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Tuesday, March 24, 2015

Booker T. & The M.G.'s: Doin' Our Thing


1) I Can Dig It; 2) Expressway (To Your Heart); 3) Doin' Our Thing; 4) You Don't Love Me; 5) Never My Love; 6) The Exodus Song; 7) The Beat Goes On; 8) Ode To Billie Joe; 9) Blue On Green; 10) You Keep Me Hanging On; 11) Let's Go Get Stoned.

Okay, try as I might, it is really hard to get excited about anything on here. For the first time, a Booker T. album does not accompany a hit single — or a non-hit single — actually, there were no singles whatsoever from this album, almost as if in recognition of the increased role of the LP in popular life and culture. Unfortunately, the recognition does not translate to the music-making: like before, the record consists of short instrumentals, either made on the spot by the M.G.'s or interpreting other people's achievements.

The covered material is kinda lame for 1968, ranging from The Soul Survivors (a very pedantic organ recreation of the melodic structure of ʽExpressway To Your Heartʼ) to Sonny & Cher (a very pedantic organ recreation of the melodic structure of ʽThe Beat Goes Onʼ). The major high­light is probably the tight, snappy, mean and lean cover of ʽYou Don't Love Meʼ, a blues-rock tune whose overall catchiness and conciseness was much appreciated at the time — of course, in a matter of a couple of years all other versions would be rendered obsolete with the Allman Bro­thers appropriating the tune, and Cropper's guitar solo here looking like a student work next to the flashing duels of Duane Allman and Dickey Betts.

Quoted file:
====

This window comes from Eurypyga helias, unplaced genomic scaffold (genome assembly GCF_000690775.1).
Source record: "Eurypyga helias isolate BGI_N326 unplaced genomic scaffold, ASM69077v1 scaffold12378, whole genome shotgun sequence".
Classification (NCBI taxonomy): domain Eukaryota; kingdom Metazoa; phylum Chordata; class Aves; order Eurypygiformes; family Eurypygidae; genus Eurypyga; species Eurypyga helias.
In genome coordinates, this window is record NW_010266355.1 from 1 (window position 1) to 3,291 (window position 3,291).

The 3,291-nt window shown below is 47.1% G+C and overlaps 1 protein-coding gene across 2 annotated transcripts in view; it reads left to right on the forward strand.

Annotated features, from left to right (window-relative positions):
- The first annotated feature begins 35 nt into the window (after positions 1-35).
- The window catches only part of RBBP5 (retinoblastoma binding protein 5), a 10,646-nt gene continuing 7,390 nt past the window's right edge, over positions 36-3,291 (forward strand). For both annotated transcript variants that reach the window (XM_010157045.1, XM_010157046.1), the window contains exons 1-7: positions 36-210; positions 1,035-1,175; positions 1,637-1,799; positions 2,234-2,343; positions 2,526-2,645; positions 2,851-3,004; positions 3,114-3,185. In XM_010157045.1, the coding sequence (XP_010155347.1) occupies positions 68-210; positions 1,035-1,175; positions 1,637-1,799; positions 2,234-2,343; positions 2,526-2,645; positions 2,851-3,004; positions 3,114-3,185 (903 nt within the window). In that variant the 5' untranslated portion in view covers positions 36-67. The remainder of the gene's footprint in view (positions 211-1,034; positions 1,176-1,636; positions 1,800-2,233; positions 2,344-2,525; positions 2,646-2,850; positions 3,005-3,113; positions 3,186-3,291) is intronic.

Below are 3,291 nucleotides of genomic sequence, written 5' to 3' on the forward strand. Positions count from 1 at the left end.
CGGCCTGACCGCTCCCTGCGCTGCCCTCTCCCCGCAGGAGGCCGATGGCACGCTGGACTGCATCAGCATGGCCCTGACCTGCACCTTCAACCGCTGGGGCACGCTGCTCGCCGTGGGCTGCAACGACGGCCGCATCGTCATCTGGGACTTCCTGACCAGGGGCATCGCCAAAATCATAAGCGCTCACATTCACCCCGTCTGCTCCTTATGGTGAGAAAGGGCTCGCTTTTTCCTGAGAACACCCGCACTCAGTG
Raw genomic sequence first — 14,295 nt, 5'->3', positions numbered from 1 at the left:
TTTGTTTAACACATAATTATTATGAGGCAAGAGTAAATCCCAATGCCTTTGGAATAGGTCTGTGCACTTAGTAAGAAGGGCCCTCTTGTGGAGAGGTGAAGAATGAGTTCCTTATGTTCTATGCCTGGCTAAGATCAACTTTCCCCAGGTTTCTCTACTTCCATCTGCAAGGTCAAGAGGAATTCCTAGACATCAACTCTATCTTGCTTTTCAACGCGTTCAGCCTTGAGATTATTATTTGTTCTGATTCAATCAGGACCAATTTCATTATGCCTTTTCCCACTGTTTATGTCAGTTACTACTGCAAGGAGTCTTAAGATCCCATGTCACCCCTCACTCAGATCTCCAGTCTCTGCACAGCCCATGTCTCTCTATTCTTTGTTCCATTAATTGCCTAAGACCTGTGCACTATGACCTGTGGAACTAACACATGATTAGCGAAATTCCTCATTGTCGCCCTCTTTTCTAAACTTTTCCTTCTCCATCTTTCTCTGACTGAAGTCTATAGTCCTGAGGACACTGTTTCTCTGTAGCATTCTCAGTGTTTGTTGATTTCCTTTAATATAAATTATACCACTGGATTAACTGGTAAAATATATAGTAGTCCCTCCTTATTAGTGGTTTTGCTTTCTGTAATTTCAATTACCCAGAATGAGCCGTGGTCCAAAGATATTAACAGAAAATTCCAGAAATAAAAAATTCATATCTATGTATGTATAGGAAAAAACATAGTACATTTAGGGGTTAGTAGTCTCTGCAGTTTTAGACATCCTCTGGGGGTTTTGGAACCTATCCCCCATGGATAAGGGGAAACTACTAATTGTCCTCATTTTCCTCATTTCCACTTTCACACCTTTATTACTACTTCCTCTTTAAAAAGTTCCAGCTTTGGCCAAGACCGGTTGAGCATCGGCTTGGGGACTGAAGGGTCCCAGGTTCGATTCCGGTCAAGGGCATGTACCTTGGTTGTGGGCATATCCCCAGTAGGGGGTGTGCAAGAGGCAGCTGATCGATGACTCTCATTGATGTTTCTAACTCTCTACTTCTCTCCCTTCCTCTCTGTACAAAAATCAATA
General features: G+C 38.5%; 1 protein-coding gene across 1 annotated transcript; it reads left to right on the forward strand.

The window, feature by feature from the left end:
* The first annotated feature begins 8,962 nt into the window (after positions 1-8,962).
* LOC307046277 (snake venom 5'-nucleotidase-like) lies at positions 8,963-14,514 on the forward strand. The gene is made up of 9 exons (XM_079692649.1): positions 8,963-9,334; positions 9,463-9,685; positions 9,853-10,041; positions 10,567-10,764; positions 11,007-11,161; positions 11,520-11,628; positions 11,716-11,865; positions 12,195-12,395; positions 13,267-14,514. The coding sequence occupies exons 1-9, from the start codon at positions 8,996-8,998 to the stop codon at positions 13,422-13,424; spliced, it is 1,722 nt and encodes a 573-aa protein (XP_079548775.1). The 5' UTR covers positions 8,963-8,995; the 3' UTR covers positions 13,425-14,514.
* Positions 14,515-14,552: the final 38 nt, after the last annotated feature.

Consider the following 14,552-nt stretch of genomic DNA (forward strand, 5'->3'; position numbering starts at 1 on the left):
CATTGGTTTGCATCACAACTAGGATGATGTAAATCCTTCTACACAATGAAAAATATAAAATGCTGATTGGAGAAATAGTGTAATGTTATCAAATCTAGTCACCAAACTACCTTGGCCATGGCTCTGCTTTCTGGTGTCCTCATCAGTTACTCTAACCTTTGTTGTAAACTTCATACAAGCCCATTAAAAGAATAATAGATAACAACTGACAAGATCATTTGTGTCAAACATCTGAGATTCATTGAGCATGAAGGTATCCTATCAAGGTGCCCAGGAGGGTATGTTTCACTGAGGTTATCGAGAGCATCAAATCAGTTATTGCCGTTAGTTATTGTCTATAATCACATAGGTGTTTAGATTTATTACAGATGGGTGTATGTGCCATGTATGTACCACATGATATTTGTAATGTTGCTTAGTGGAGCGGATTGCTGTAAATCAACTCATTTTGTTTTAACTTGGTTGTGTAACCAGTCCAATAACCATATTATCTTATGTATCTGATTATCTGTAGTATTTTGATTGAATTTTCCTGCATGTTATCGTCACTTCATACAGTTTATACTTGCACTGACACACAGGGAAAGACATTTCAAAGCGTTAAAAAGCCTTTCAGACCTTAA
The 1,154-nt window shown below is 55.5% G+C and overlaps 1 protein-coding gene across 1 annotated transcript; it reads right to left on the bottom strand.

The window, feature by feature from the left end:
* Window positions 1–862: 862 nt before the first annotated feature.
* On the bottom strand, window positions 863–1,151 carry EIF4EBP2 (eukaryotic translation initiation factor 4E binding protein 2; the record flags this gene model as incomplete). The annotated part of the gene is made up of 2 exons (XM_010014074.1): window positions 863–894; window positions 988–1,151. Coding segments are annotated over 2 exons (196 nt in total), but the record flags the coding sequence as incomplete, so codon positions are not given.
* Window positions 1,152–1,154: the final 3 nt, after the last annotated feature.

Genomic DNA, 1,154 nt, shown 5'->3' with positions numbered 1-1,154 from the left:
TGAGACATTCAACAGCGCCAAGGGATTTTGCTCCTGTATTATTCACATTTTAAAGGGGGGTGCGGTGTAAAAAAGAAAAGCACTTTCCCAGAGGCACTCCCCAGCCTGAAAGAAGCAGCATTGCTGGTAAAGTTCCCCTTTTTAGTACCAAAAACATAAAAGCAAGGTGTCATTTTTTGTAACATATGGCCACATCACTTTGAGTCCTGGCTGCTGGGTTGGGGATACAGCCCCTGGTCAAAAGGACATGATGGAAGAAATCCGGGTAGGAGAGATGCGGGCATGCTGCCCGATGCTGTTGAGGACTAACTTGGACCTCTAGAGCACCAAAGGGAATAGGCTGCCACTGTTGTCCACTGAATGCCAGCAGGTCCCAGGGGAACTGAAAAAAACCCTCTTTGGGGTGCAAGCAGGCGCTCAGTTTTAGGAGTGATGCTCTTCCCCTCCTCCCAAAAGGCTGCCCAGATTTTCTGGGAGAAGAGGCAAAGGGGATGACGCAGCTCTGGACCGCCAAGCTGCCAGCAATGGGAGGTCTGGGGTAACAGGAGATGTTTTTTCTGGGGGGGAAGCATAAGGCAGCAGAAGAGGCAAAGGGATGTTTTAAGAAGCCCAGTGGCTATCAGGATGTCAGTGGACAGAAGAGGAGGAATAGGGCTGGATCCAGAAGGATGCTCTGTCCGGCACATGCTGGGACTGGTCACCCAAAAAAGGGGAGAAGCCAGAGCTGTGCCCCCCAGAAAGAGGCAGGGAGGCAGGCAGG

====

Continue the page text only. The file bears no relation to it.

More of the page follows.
Of the originals, one would expect the opening track to be the most precious one, but in all actu­ality, ʽI Can Dig Itʼ just sounds like a merry warm-up for better things to come — the tempo is rousing, the organ and guitar solos are friendly, but hardly worth memorizing on their own. Too bad that the better things never really come: all over the place, it seems like the band is going through the motions, or perhaps just stupidly sticks to the old guns in defiance of all the wonder­ful musical progress going on in 1968.

In the end, the only positive effect the album had on me was to remind me that ʽLet's Go Get Stonedʼ, when you take Ray Charles and/or Joe Cocker out of it, is simply ʽNobody Loves You When You're Down And Outʼ — not such a big surprise, but you do keep forgetting how easy it is for a song to com­pletely change face with just a «motivation shift». Other than that, this is just Booker T. & the M.G.'s «doin' their thing» and not giving a damn about anything else. As usual, it all sounds cool, but already sort of «retro-cool» by the standards of 1968.

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